Mac is offline   Rate this post Yes | No Reply With Quote
Old 06-03-2009, 06:30 PM   Nav to Top  #5
AdamJ
UberTrader
 
AdamJ's Avatar
 
Join Date: Apr 2009
Location: Waterloo
Posts: 227
Favorites: OPC WTN GCE IAE QEC ITX
Rep Power: 211
Reputation: 1869
AdamJ has a brilliant futureAdamJ has a brilliant futureAdamJ has a brilliant futureAdamJ has a brilliant futureAdamJ has a brilliant futureAdamJ has a brilliant futureAdamJ has a brilliant futureAdamJ has a brilliant futureAdamJ has a brilliant futureAdamJ has a brilliant futureAdamJ has a brilliant future
Default

Good thought provoking post. Your argument can also be applied to averaging up. This week was the first an only time I've ever done that despite every fibre in my brain telling me not to the "what if" emotion won out. This is where applying scale trading methods are really key.

I've successfully used averaging down in day trading more so than anywhere else. Since I tend to look for undervalued stocks or stocks with some form of trend becoming clear my plays for the most part have been simple entry and exit points and DCA usually erodes my gains in those situations.

I think your argument has merit essentially not in challenging DCA but, in challenging the beast that gets almost every investor at some point and that is emotions. If you know the stock you've invested in and understand it's potential (or lack of) in the market than applying DCA can be very beneficial.
AdamJ is offline   Rate this post Yes | No Reply With Quote
Old 06-03-2009, 08:31 PM   Nav to Top  #6
Kordoyn
UberTrader
 
Kordoyn's Avatar
 
Join Date: May 2009
Location: TOronto
Posts: 383
Favorites: DOW TCK HEB
Rep Power: 280
Reputation: 3456
Kordoyn has a reputation beyond reputeKordoyn has a reputation beyond reputeKordoyn has a reputation beyond reputeKordoyn has a reputation beyond reputeKordoyn has a reputation beyond reputeKordoyn has a reputation beyond reputeKordoyn has a reputation beyond reputeKordoyn has a reputation beyond reputeKordoyn has a reputation beyond reputeKordoyn has a reputation beyond reputeKordoyn has a reputation beyond repute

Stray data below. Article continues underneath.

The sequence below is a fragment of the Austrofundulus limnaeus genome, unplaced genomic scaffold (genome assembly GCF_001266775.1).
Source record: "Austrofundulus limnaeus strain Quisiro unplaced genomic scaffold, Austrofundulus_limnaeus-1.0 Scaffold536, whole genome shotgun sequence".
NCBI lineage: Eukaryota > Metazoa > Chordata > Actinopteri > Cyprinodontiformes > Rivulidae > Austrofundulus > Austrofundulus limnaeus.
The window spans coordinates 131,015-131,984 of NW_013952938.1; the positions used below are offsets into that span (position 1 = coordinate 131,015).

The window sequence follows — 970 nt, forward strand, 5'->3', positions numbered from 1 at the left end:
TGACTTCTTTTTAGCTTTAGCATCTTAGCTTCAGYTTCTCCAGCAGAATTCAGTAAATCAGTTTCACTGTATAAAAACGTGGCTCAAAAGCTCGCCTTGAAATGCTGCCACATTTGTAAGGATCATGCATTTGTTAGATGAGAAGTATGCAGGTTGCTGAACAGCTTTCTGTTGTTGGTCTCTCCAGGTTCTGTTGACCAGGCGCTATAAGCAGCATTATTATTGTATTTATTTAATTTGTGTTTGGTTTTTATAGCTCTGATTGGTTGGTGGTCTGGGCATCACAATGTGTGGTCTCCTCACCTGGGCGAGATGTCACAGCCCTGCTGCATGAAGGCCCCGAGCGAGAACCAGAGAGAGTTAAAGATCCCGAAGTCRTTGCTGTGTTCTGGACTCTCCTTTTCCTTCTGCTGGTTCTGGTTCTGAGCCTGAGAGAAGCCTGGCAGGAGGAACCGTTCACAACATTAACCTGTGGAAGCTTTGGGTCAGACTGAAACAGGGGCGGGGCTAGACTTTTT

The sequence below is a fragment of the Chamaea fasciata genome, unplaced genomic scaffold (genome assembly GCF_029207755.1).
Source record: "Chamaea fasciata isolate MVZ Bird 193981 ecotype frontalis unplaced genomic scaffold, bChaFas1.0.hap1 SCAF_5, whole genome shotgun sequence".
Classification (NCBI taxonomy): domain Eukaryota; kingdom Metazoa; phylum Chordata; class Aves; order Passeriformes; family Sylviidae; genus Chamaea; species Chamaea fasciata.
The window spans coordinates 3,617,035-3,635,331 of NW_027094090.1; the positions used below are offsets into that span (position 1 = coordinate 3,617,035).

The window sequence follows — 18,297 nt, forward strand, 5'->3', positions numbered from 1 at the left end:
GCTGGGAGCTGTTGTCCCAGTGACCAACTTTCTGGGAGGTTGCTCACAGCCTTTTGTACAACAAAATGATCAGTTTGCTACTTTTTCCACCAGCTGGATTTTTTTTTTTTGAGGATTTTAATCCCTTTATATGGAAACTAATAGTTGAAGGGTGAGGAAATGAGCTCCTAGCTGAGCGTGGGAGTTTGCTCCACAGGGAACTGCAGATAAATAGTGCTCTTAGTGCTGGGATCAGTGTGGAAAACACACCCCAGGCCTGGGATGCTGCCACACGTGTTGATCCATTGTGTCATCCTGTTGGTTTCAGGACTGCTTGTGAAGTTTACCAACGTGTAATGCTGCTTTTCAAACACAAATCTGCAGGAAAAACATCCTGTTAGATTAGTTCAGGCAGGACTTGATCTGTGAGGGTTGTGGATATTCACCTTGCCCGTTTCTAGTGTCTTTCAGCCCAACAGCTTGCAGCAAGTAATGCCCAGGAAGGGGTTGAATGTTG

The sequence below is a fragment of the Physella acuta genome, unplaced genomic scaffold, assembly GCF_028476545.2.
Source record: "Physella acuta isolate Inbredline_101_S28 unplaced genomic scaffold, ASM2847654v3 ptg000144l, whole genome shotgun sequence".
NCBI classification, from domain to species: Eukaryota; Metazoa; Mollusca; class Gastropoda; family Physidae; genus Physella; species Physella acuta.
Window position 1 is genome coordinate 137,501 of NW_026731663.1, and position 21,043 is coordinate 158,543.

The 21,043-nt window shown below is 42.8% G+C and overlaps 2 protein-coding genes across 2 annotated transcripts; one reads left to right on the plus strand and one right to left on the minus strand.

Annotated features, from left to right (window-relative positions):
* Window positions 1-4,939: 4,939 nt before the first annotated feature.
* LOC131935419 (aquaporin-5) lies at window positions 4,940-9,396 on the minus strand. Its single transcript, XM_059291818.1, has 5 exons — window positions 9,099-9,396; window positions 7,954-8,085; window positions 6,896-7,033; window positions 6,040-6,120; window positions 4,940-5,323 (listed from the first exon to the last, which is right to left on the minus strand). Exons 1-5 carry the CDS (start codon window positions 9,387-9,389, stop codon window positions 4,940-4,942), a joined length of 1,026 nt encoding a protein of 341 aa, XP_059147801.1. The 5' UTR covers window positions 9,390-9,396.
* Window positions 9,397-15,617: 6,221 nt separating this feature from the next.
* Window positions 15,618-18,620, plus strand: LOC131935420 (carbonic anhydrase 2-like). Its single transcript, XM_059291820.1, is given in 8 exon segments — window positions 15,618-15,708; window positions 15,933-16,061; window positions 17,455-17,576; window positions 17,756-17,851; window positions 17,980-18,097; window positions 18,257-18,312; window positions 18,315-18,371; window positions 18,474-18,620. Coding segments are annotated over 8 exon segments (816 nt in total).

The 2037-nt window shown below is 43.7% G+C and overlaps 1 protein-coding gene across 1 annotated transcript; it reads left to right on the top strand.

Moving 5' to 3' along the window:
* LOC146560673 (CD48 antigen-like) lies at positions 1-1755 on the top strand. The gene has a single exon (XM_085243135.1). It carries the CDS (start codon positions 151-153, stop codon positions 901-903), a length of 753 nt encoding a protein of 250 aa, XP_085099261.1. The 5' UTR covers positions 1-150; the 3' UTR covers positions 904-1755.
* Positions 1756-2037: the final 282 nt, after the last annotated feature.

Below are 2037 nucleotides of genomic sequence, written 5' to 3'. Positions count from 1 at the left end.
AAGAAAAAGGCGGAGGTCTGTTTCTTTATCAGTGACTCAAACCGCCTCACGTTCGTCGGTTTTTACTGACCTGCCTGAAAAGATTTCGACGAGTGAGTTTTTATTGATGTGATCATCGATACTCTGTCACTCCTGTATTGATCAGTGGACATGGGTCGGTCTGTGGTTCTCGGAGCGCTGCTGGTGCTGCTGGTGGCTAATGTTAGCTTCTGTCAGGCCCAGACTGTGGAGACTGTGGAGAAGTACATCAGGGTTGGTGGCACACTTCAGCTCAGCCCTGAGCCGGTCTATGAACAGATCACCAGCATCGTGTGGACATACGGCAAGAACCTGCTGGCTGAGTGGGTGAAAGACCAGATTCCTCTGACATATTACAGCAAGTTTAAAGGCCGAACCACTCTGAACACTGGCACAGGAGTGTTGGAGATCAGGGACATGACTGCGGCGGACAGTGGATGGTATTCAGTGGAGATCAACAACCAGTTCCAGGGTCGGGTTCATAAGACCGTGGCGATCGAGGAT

Default

As with most trading strategies there is a place and time to execute them. Averaging down has merit in certain situations, even if it isn't the be all - end all of trading. There are many bumps and blips along the road from initial purchase to eventual exit in stock trading. Playing with the average down or up strategy can be an effective method to maximize profits, and that's what we are here for.

Take for example the graph of UUU.TO

I like to buy stocks on bad news, because I know that the market over reacts whenever there is a sharp drop, or a sharp increase. Buying on bad news makes it possible to get good stocks on the cheap as panic selling runs wild.
So you hear the news that UUU is having legal trouble, but you (because you did you DD) think that once this passes the stock will go up to its previous trading levels.

So you make your initial purchase at 50% discount, of course this should never be a full purchase with all the money you have set aside to invest in UUU. It's just what I call a placeholder entry, where you own a stake just in case the situation resolves itself before you can react. You want your foot in the door so to speak.
Next you watch, and wait. You see the price is still going down as people still continue to bail. Since it's virtually impossible to pin in advance the lowest point that the stock will hit, you make several purchases on the way down to 'average down'.

The fundamentals of the company have not changed but you missed the bottom on your first purchase (highly likely this will happen) Then with your next purchases you hopefully got closer to the bottom and into a better position for the rebound.
Kordoyn is offline   Rate this post Yes | No Reply With Quote
Old 06-09-2009, 06:00 PM   Nav to Top  #7
AndyB
Pro Charting Wannabe
 
AndyB's Avatar
 
Join Date: Apr 2009
Location: Manchester
Posts: 386
Favorites: $SPX GGG.L ARSLF
Rep Power: 321
Reputation: 4467
AndyB has a reputation beyond reputeAndyB has a reputation beyond reputeAndyB has a reputation beyond reputeAndyB has a reputation beyond reputeAndyB has a reputation beyond reputeAndyB has a reputation beyond reputeAndyB has a reputation beyond reputeAndyB has a reputation beyond reputeAndyB has a reputation beyond reputeAndyB has a reputation beyond reputeAndyB has a reputation beyond repute
Default